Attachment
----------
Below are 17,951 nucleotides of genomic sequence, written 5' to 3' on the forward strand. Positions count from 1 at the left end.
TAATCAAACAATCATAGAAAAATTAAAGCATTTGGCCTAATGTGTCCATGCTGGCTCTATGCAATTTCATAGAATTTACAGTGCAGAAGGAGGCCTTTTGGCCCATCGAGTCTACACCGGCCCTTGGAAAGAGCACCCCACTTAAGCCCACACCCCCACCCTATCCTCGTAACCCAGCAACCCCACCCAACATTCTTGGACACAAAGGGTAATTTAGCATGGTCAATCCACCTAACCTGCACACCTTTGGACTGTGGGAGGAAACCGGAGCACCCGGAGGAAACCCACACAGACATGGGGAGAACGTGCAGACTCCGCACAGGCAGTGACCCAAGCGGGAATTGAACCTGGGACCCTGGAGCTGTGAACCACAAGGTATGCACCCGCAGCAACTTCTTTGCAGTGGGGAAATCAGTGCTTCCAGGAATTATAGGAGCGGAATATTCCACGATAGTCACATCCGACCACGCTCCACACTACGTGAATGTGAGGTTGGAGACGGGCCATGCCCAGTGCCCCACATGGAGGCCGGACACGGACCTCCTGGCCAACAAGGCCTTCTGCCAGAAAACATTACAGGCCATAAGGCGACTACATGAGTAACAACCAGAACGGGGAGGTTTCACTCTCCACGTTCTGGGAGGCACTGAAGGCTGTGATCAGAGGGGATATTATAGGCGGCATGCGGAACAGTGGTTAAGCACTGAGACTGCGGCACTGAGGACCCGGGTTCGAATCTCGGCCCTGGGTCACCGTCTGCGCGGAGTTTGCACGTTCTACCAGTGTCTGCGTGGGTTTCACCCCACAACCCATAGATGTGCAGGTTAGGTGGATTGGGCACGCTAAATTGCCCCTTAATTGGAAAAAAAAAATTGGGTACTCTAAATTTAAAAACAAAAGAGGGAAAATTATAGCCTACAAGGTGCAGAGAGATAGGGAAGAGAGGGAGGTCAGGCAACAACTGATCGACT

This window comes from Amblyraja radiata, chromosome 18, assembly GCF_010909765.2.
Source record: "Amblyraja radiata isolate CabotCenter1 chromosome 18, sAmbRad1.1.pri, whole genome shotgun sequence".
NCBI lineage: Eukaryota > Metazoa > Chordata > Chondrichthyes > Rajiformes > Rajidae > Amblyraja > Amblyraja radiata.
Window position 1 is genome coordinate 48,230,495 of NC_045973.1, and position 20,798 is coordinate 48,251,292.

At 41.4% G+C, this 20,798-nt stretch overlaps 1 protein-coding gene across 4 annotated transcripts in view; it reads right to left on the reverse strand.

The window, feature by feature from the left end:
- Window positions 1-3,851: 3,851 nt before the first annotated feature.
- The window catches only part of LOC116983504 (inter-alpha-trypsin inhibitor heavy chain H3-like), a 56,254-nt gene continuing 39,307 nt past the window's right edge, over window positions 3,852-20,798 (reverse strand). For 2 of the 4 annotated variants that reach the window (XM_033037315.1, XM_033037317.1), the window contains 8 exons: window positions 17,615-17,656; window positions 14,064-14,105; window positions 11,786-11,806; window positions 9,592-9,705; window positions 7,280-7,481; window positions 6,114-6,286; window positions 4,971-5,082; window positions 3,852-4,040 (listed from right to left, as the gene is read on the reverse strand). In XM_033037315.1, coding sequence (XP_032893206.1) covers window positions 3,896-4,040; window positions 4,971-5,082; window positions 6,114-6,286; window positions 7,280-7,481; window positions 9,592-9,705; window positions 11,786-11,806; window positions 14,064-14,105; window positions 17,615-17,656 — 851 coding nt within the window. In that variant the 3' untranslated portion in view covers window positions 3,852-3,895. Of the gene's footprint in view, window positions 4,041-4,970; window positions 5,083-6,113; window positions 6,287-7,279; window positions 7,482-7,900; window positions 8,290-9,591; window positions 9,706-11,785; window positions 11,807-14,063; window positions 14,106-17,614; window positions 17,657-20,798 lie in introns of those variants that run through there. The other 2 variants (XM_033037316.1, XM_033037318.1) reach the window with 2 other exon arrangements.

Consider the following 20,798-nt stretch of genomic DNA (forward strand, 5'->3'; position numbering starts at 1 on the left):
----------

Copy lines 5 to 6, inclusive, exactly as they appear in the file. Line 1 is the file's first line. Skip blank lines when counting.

NCBI lineage: Eukaryota > Metazoa > Chordata > Chondrichthyes > Rajiformes > Rajidae > Amblyraja > Amblyraja radiata.
Window position 1 is genome coordinate 48,230,495 of NC_045973.1, and position 20,798 is coordinate 48,251,292.